Ian Botham epitomised the heroic sporting character and achievements which Keating so loved, and with his West Country connections first at Somerset, it was unsurprising that Keating latched on to young Botham at the start of his county career.
As the great all-rounder remembered yesterday, after first encountering him, Keating remained loyal ever more.
“Frank and I had a great relationship going back to my very early days,” Sir Ian said.
“He used to come along with that pipe in his top pocket or hanging out of his mouth. He was a loyal friend, through thick and thin. We had a great time. He wrote with a genuine love of sport. He was an infectious writer, he was unique.”
Another England captain of that gilded era of the early 1980s, David Gower, said of Keating, “He was a gentleman and a gentle man. Whimsical, knowledgable, with a lovely turn of phrase. He loved the game, seemed to understand the people who played it and was always very easy to get on with. If one was interviewed by Frank it was a gentle pleasure.”
For Bob Willis, a regular guest at Keating’s dinner parties in Holland Park, “He was a marvellous writer, he mixed sentimentality with all that was good in sport. He always looked for the good in everything, never sniping at anybody.”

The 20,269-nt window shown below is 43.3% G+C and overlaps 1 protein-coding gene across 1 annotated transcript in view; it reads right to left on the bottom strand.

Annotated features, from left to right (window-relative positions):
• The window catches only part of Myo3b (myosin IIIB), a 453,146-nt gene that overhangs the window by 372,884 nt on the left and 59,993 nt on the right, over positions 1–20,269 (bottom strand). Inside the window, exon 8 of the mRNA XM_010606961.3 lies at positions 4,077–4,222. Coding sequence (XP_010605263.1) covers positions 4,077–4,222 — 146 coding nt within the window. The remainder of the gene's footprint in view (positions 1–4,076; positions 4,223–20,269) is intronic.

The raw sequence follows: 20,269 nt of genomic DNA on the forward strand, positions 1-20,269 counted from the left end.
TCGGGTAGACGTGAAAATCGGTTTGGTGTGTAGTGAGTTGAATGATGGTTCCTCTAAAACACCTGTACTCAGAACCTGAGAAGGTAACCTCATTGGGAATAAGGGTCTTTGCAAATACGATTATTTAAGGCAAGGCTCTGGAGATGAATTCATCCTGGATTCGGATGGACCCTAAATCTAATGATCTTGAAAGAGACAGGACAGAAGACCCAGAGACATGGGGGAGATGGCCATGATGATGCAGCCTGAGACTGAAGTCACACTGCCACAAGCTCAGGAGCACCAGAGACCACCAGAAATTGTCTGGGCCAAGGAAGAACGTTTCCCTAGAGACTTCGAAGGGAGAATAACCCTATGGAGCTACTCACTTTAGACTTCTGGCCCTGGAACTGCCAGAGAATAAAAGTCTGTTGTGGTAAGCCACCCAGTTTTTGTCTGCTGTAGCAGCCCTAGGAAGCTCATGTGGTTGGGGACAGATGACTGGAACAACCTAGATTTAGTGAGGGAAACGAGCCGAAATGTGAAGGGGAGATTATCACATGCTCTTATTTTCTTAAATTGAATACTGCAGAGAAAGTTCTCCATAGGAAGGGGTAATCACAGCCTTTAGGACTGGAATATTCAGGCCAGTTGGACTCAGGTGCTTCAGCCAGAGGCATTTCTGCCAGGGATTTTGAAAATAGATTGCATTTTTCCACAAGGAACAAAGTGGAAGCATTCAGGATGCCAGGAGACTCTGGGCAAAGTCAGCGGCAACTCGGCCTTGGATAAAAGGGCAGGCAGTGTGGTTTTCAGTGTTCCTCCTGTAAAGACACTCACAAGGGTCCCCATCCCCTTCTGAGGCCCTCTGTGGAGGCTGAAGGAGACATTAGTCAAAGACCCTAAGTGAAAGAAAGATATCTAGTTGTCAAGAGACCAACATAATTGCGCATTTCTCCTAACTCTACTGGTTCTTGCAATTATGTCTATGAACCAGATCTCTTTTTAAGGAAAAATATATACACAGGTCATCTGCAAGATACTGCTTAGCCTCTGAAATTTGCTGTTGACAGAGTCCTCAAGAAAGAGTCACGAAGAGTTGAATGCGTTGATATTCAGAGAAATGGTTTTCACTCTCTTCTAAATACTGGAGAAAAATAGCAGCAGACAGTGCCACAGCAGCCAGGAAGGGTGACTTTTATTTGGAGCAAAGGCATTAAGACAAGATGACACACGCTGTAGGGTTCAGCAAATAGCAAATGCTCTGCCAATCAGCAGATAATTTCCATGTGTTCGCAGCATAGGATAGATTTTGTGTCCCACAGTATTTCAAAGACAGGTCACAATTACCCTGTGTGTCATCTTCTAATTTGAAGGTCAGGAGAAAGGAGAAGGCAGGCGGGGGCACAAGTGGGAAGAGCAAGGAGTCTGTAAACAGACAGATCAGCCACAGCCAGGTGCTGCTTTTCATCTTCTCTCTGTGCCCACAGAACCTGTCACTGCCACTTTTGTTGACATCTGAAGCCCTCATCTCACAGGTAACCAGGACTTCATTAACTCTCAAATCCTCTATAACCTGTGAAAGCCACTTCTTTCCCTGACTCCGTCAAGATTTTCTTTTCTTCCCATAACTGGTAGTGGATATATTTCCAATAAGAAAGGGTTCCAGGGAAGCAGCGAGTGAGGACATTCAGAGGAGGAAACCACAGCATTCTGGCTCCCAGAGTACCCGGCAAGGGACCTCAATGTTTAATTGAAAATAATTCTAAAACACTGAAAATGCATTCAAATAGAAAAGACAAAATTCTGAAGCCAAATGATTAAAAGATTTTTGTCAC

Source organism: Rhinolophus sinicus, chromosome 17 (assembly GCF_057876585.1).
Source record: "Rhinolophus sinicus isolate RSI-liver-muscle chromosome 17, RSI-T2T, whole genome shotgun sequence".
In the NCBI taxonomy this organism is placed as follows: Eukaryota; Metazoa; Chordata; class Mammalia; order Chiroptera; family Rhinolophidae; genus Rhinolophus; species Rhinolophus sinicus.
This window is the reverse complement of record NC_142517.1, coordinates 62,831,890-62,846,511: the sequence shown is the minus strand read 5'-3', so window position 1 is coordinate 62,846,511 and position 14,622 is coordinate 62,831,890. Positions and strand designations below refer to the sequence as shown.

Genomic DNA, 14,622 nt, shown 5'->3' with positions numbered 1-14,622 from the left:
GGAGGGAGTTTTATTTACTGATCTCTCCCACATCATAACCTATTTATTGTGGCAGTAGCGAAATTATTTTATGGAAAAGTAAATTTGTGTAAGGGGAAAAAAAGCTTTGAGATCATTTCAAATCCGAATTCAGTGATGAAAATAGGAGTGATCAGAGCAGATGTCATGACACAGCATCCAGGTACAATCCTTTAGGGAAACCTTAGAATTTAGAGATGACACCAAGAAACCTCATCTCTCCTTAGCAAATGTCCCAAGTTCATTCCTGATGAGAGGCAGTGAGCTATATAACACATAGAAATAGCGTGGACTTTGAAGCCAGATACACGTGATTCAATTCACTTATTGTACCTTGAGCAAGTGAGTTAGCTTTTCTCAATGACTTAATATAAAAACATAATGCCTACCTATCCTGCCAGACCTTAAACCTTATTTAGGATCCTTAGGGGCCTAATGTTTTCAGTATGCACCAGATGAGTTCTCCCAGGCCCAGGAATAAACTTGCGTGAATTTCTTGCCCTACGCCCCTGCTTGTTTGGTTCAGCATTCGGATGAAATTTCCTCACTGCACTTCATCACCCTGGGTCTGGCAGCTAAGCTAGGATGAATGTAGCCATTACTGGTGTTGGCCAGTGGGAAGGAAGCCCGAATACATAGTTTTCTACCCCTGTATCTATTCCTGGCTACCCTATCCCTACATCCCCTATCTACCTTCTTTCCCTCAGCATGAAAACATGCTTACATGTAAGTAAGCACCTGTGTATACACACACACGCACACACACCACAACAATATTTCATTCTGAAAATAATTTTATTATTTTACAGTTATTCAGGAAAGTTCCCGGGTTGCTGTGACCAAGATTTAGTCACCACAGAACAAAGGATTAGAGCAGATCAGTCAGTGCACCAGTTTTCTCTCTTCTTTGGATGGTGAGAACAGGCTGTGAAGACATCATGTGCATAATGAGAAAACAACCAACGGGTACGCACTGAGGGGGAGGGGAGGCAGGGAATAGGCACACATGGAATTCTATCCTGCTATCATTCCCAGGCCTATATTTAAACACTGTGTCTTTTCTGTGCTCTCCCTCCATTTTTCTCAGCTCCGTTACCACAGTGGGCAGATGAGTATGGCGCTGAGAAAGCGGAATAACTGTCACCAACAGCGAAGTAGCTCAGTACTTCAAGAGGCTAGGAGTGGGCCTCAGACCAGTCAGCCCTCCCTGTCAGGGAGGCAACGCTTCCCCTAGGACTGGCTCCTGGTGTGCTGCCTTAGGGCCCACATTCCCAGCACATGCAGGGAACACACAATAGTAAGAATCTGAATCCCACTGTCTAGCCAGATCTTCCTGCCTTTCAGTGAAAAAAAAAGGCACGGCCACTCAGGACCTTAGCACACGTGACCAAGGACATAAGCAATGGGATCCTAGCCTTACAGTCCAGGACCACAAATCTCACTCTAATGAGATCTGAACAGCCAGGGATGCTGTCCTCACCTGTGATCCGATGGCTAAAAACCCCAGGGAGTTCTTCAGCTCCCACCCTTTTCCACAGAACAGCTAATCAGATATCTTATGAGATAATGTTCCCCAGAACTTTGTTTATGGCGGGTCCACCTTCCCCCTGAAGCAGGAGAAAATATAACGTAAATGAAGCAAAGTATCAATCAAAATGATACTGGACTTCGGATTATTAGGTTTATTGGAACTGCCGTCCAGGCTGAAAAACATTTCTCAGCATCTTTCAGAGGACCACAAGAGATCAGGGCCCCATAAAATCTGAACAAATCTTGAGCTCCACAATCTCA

And Keating’s temperament and utter kindness extended, also, to his colleagues, including the younger ones who were awed by his writing but whom he never shunned or ignored, as can some times happen when the “big beasts” are in the press box.
Ben Clissitt worked with Keating for more than a decade, much of that time as another of his sports editors at The Guardian. He is now the head of sport at the Telegraph Group, as well as being an SJA committee member, and he said of the writer, “For us youngsters who arrived in the Guardian office long on ambition but short on experience, Frank was a gentleman and a gem.
“He could not have been more patient, more supportive or more collegiate. All the while delivering copy that was matchless in its vibrancy, clarity and empathy. His enjoyment of sports and the achievements of sportspeople shone through every sentence – an increasingly rare commodity in today’s sports pages.
“His kindness to those he worked with, and his generosity in advising and promoting the many young journalists inspired by him were invisible to the outside world. But they will be treasured by so many in Fleet Street who owe so much to him.”
SJA member and cricket writer Rob Steen approached one assignment, to interview Keating, with typical trepidation when in the presence of greatness. He need not have worried. “We met when I interviewed him at his Holland Park home for City Limits magazine in the mid-80s: nervy Guardian-reading acolyte meets languid hero.